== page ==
Graph: Total Projected Truck Traffic in the port Source: Port Maputo 2009
Rail Network (source: Port Maputo Webpage and Port Maputo MPDC-Yearbook & Directory 2008) Capacity of 13 million tonne per annum has been completed on the mainline to South Africa. In addition, the main line to central Zimbabwe has been rebuilt with generous American assistance and now offers 5 day transit times between Bulawayo and Maputo.
An international consortium led by NLPI, (New Limpopo Bridge Project Investments), together with Transnet Freight Rail (TFR) and CFM, the national rail operators of South Africa and Mozambique respectively, have signed a 15-year Concession Agreement to privatise the railway from the South African border through to the ports of Maputo and Matola. The Ressano Garcia Railway Company invested approximately US$10 million to rehabilitate the railway line, modernising and improving it to the same standard as the South African network, providing a seamless rail link along the Maputo Corridor. The company projects that freight traffic will increase from 2.9m tonne to more than 6.8m per annum. Feasibility studies for electrifying the line will be carried out if justified by future volumes.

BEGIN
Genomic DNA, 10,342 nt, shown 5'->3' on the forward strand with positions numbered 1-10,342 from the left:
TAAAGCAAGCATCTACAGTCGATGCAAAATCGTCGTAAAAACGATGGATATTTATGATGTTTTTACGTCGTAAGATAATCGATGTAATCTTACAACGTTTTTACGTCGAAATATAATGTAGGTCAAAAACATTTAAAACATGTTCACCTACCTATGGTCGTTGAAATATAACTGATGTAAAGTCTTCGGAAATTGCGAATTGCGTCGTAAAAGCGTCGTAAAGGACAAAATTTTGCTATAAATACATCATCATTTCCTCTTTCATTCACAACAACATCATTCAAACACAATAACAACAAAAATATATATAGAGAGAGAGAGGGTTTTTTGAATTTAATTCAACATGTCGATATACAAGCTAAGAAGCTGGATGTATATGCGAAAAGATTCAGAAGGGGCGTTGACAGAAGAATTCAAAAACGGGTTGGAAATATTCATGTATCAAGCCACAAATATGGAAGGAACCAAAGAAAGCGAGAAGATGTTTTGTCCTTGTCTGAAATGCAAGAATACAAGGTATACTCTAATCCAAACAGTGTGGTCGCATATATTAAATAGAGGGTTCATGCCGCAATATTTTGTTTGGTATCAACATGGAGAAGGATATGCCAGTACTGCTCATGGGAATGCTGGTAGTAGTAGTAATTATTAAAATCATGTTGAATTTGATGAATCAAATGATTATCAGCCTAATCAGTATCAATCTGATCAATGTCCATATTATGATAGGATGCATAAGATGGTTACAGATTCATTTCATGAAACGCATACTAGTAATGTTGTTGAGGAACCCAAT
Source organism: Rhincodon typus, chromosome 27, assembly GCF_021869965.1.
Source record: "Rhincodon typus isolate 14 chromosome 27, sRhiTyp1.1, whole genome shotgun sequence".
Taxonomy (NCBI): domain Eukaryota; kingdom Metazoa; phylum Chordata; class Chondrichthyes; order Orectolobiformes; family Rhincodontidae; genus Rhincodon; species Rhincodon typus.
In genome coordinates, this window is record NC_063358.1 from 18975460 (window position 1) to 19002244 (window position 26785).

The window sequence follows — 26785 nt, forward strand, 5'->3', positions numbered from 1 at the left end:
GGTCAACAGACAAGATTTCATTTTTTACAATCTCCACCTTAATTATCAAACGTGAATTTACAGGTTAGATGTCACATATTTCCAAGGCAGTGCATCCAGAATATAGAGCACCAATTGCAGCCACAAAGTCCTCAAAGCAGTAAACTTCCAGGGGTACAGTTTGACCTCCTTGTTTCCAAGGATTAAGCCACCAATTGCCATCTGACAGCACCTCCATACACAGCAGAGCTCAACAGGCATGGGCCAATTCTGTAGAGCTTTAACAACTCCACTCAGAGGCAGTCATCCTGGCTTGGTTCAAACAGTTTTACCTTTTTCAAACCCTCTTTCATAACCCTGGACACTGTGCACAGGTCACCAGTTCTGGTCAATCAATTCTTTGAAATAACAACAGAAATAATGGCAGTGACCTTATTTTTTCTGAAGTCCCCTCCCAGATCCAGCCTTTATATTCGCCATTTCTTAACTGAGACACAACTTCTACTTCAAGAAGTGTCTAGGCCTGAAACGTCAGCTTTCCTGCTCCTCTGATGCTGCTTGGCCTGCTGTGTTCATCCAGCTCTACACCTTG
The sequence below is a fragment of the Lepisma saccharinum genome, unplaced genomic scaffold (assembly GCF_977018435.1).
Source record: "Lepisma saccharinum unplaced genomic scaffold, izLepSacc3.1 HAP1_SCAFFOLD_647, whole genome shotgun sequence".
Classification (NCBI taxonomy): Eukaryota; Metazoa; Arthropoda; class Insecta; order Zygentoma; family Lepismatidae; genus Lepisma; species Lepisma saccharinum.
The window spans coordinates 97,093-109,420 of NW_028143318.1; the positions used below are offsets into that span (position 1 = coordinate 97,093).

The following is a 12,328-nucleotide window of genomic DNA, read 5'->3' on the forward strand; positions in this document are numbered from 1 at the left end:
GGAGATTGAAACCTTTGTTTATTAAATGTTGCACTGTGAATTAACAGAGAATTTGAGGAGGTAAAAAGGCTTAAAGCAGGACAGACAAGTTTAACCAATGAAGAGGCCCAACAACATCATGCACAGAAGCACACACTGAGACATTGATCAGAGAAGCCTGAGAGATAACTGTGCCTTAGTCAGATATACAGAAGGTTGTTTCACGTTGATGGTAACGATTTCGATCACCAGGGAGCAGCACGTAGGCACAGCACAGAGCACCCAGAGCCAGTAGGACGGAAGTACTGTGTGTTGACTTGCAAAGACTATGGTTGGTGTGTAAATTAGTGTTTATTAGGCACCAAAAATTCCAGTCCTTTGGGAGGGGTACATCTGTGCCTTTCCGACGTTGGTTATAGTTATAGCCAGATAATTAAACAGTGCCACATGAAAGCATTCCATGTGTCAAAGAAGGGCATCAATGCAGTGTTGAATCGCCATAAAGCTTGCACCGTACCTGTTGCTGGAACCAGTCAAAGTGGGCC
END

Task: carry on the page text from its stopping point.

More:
The port contains two terminal developments and operations: Maputo Container Terminals and Matola Terminals. These two areas have working cargo terminals handling a variety of commodities ranging from containers, magnetite, ferrochrome, citrus, bagged sugar and coal, to name but a few. In addition, the port has a small dry dock, and mobile welding and repair services are available at all berths.
Port Maputo Cargo Terminals operates on a 24 hours a day covering an area of seven hectares. Berth profile is 300 meters with depth of 11 meters. The container terminals handle containerized cargoes of fish products, rice, sugar, fruit, construction materials, and vehicles as well as a variety of other goods. The terminals have capacity to handle 100 thousand TEUs per year, with 68 reefer plug points.
Diagram 8: Port Terminal Orientation Source: Port Maputo Webpage 2010
Diagram 10: Matola Bulk Terminals Source: Port Maputo MPDC Yearbook 2008
Containers Handled 2001-2009